Thursday, August 29, 2013

No. Parliament is incompetent to summon JSC.

The fetishisation of the Constitution, indeed of the law, is a mistake. If we are going to make an idol out of the law, at least let us pretend to do all that a religion requires, like learning the catechism, for our new religion. To make this new religion a success we must understand what the chapters and verses of the Constitution say and what they mean. Without that essential ingredient, then it will be as if the high priests of this new religion are taking us for a ride the same as those myriad one-church fly-by-night preachers who make our lives miserable.

Chuma Mwendwa, writing in the Daily Nation, suggests that the Judicial Service Commission must obey the summons issued by the Justice and Legal Affairs Committee of the  National Assembly under the provisions of Article 10 of the Constitution, as well as, rather oddly too, Article 173 on the Judiciary Fund (Why JSC should appear before the House, 29/08/13). Mr Mwendwa is wrong. The only relevant provisions are Article 251 of the Constitution on the removal of a Commissioner in a constitutional commission and section 12 of the Judicial Service Commission Act, 2011, on the suspension and removal of the Chief Registrar. The allegations and counter-allegations made by the Judicial Service Commission and the Chief Registrar can only be resolved either by the removal of the members of the Commission from the Commission or the dismissal of the Chief Registrar from office.

No one disputes that Parliament has the power to investigate the Judicial Service Commission; however, Parliament does not have the power or authority to summon members of constitutional commissions. Commissioners may choose to appear before parliamentary committees and if they choose not to, they cannot be compelled to do so. Parliament is not a court of law and it does not enjoy powers of a court, even if Members of Parliament think it does. If their lawyers are advising them that they have that power, someone should swiftly disabuse them of this erroneous interpretation of the relevant law.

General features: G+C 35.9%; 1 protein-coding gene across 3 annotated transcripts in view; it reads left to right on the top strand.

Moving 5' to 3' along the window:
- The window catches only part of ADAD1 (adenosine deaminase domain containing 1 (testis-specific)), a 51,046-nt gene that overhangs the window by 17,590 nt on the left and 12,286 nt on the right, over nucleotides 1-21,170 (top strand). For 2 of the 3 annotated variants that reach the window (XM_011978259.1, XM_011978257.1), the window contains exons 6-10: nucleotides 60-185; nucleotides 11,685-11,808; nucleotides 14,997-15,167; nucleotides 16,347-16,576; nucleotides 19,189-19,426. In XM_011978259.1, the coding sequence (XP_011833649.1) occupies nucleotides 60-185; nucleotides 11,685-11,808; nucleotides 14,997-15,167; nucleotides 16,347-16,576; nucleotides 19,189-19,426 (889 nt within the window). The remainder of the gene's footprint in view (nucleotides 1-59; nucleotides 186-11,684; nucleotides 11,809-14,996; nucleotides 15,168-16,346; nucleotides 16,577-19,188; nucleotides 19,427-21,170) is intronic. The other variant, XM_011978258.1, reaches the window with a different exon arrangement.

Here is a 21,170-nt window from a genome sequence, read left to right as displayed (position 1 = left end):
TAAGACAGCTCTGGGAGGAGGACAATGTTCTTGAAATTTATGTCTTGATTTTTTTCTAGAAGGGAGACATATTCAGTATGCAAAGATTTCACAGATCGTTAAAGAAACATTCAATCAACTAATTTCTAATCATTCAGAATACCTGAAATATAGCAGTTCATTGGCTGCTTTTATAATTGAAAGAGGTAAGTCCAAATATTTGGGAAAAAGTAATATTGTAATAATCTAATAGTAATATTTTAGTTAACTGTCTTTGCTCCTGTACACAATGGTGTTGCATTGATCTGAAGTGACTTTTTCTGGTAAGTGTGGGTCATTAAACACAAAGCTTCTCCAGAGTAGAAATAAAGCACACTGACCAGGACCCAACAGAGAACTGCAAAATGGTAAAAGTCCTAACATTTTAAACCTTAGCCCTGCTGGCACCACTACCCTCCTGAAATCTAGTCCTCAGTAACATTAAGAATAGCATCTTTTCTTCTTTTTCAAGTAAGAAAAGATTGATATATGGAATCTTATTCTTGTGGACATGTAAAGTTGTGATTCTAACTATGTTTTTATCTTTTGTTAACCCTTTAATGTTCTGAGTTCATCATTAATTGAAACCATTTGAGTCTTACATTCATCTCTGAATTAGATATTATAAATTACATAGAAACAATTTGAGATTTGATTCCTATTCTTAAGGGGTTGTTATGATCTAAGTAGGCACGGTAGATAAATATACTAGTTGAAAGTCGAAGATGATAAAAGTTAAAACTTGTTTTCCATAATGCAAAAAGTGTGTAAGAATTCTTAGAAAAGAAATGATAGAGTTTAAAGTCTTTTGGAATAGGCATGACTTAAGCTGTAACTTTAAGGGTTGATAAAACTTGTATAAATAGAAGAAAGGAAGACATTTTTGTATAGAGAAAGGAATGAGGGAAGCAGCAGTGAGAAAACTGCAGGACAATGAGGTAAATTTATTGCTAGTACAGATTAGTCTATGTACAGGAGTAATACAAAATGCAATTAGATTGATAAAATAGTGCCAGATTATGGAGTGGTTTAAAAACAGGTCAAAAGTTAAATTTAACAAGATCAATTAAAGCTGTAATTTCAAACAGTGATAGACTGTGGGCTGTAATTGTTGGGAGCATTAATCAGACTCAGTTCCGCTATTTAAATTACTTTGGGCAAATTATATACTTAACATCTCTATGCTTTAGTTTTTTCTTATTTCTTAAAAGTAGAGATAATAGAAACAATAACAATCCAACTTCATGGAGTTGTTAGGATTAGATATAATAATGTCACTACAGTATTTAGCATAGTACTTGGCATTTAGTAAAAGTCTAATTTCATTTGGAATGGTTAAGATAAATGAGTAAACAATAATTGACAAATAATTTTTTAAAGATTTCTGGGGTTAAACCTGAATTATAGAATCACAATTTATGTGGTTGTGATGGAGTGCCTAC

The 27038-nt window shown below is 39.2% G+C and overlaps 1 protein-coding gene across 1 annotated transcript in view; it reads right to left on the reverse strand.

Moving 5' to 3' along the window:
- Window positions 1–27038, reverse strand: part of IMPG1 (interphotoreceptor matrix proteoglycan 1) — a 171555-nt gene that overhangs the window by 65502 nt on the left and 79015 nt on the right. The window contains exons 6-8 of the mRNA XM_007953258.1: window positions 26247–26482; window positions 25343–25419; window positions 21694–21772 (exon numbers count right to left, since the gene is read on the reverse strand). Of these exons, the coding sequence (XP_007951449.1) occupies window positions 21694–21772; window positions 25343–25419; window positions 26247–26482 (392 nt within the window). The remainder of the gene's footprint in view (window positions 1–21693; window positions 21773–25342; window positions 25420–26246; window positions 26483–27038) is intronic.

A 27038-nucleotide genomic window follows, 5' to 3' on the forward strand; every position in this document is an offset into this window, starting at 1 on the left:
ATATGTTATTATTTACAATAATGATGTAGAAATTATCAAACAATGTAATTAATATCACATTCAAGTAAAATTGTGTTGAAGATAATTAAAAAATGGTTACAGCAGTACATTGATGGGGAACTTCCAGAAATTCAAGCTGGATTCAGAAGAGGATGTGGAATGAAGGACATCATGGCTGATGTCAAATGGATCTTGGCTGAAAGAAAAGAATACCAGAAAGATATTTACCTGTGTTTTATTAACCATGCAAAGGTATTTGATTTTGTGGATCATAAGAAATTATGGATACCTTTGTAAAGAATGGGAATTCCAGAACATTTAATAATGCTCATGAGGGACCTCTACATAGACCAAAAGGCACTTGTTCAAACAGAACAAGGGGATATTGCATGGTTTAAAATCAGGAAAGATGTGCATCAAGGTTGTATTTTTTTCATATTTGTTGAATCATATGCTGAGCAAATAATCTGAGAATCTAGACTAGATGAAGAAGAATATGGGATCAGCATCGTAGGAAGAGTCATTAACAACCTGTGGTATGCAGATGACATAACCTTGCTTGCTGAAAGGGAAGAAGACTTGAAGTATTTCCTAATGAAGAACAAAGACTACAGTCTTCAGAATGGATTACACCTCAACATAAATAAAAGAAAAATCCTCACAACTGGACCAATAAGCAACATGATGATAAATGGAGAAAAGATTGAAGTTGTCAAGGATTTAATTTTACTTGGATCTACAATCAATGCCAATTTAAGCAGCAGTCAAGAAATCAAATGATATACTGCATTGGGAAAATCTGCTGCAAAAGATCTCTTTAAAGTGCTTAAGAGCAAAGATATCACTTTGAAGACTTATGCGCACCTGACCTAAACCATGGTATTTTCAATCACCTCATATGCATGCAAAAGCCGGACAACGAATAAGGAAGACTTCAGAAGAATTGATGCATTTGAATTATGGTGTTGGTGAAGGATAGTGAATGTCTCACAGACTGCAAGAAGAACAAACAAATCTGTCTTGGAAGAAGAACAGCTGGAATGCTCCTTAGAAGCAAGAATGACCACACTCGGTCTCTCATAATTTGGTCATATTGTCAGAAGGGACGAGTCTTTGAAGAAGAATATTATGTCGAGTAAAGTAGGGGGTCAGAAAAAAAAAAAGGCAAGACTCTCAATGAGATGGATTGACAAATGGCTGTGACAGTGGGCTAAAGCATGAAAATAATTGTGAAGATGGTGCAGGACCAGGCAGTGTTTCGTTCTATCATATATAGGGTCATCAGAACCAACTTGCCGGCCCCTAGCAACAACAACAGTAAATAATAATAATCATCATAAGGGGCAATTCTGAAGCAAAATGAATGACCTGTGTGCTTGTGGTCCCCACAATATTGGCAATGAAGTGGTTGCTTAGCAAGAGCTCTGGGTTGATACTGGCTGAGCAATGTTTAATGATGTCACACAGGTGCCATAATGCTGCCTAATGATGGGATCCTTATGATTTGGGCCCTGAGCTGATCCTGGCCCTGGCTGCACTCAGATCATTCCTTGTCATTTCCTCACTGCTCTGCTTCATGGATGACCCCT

The dispute between the Chief Registrar and the Judicial Service Commission is the JSC's fault. We may not like the idea of a person being investigated not being suspended while the investigation is being conducted, but that is the law that we have on the books. We do not have a law that says the JSC can make things up as it goes along. The JSC was wrong to suspend the Chief Registrar without informing her of the decision to do so and without giving her an opportunity to challenge the decision.

The JSC must have information that compelled it to act as it did. But this information is worthless if the JSC refuses to obey the express provisions of the law. In this case, section 12 of the Judicial Service Commission Act enumerates the steps that must be taken before the Chief Registrar is suspended from office or removed. The JSC disregarded these provisions. Now we will never know if the Chief Registrar is a crook or not.

The parliamentary committee has also misread the law. While it has power to investigate, its investigations do not empower it to summon members of constitutional commissions or holders of independent offices. Parliament does not even have the power to dismiss the holders of offices in constitutional commissions. It can only investigate and recommend to the President the appointment of a tribunal to investigate further and recommend whether the individual commissioners should be dismissed or not. In its investigations the parliamentary committee can summon any other person or it can receive information and testimony from any other person. It failed to exercise this power. All it needed to do was summon the acting Chief Registrar, Deputy Chief Registrar Kaikai Kissinger, and ask him to provide the information it required to make a decision in the matter.

Mrs Shollei, the Chief Registrar, has gone to the High Court and the High Court, after hearing her, has suspended any investigation into her affairs as Chief Registrar. But the decision to allow the parties to negotiate a settlement is wrong-headed and illogical. If Mrs Shollei did what was alleged by the JSC, then she is unfit to hold office. If the JSC was wrong to suspend her as it did, then it cannot competently discharge its duties. One or the other must go. The decision of the JSC risks destroying the Judiciary's newly stellar reputation.

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